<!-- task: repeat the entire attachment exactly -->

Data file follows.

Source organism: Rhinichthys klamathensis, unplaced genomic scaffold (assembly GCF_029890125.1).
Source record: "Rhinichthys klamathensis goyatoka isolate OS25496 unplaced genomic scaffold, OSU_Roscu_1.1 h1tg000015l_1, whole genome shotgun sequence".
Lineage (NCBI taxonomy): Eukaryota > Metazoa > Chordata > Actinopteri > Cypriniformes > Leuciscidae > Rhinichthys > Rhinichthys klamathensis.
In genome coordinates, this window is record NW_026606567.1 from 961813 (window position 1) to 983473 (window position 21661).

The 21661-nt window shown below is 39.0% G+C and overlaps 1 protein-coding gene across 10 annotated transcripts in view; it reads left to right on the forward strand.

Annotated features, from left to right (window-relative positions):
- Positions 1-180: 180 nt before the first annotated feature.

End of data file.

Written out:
Source organism: Rhinichthys klamathensis, unplaced genomic scaffold (assembly GCF_029890125.1).
Source record: "Rhinichthys klamathensis goyatoka isolate OS25496 unplaced genomic scaffold, OSU_Roscu_1.1 h1tg000015l_1, whole genome shotgun sequence".
Lineage (NCBI taxonomy): Eukaryota > Metazoa > Chordata > Actinopteri > Cypriniformes > Leuciscidae > Rhinichthys > Rhinichthys klamathensis.
In genome coordinates, this window is record NW_026606567.1 from 961813 (window position 1) to 983473 (window position 21661).

The 21661-nt window shown below is 39.0% G+C and overlaps 1 protein-coding gene across 10 annotated transcripts in view; it reads left to right on the forward strand.

Annotated features, from left to right (window-relative positions):
- Positions 1-180: 180 nt before the first annotated feature.